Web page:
THE Singapore National Shippers’ Council (SNSC) is urging regulatory authorities in China, Europe and the US to maintain vigilance and monitor developments concerning the new 2M shipping alliance between Maersk Line and Mediterranean Shipping Co (MSC).

The body also warned that “such agreements so easily serve as backdoors for shipping lines to collaborate to fix freight rates”.

The other risk is of the 2M morphing into a larger alliance that could contravene competition regulations, following in the footsteps of the G6 and CKNYE shipping alliances formed by the other leading players.

“We have seen this in the G6 and CKYHE,” said the SNSC, according to Lloyd’s Loading List. “We should guard against the possibility of 2M morphing into a 2M++.”

Nonetheless, the SNSC still supports a decision by regulators to clear the 2M so its two members could share vessel space and operate joint services in a way that helps curb over-supply through capacity management.

More reassuringly for Asian shippers, the 2M would control less market share than the earlier proposed P3 Alliance that also included CMA CGM, which together dominated the top three spots in the global container shipping industry.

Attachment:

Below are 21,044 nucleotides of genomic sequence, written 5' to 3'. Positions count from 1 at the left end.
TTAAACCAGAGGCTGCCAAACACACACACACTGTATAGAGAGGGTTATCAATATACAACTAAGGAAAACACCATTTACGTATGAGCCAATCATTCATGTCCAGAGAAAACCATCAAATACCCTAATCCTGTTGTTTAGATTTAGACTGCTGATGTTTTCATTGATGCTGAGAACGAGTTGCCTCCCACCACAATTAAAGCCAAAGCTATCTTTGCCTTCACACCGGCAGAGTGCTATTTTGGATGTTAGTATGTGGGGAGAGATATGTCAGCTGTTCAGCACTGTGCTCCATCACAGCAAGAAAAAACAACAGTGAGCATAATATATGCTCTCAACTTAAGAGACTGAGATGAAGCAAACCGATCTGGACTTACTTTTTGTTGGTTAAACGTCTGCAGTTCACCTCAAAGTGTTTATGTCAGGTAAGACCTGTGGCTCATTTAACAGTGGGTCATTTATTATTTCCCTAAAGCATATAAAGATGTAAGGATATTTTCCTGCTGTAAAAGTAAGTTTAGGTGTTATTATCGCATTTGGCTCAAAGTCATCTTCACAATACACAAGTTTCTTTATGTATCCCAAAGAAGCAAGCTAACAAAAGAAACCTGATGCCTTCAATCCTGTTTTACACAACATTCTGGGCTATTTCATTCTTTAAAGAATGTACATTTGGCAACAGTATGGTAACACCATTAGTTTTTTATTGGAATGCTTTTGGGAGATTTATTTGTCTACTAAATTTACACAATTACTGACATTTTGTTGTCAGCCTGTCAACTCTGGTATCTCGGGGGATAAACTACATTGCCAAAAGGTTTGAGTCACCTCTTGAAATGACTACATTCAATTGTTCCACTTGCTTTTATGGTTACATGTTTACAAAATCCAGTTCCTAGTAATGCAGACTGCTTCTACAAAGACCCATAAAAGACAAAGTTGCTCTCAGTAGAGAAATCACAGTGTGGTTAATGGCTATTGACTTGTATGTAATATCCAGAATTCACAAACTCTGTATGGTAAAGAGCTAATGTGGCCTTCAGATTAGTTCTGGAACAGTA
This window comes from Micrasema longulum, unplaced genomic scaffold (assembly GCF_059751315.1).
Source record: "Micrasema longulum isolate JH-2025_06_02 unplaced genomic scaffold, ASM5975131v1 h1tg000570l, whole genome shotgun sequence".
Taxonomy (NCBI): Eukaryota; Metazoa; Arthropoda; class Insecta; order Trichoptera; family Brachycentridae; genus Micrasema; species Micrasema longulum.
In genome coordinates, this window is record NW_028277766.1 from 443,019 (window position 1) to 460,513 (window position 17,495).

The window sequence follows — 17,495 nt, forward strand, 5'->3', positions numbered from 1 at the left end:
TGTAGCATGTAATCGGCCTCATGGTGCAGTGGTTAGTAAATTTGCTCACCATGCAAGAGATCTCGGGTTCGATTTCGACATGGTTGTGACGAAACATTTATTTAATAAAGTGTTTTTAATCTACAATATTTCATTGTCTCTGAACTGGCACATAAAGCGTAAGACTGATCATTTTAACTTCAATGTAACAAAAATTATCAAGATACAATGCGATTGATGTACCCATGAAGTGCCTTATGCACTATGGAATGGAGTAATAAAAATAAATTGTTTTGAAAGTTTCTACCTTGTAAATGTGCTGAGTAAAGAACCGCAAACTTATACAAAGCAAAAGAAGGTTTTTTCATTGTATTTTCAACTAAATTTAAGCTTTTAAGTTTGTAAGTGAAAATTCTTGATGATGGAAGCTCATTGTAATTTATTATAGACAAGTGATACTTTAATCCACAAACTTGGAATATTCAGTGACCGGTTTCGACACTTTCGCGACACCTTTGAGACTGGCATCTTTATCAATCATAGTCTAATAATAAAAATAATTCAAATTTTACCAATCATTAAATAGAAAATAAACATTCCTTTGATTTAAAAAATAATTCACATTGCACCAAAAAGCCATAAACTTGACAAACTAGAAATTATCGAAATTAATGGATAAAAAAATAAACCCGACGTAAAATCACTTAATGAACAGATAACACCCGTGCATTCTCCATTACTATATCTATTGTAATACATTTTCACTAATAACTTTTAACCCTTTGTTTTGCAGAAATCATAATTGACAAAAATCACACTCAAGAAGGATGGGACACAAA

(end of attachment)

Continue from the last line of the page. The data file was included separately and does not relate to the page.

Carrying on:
The council said 2M was a “cut above” the P3 alliance blocked by Chinese regulators as it would have controlled a huge market share on affected trade lanes.

“Shippers are agreeable to vessel sharing agreements and joint services amongst carriers as long as they remain vehicles to improve efficiency, increase reliability, enhance port coverage and reduce costs,” said SNSC.

The European Shippers’ Council last week expressed concern about the new 2M alliance and called on the European Union’s competition watchdog to monitor its effect on pricing, capacity changes and service quality.

Global Shippers’ Forum secretary general Chris Welsh said vessel sharing agreements must not allow lines the potential to eliminate effective competition.

Said China Shippers’ Association vice-chairman Cai Jiangxiang: “We need to investigate whether their market share will be above 30 per cent. If they’re able to utilise capacity, they could grab 60 per cent.”

Said Asian Shippers’ Council past chairman John Lu: “So long as the agreement is accepted by the market, it will be good news because it will provide better services, with more sailings and services to more ports.”


Source: Asian Shipper (17th July 2014)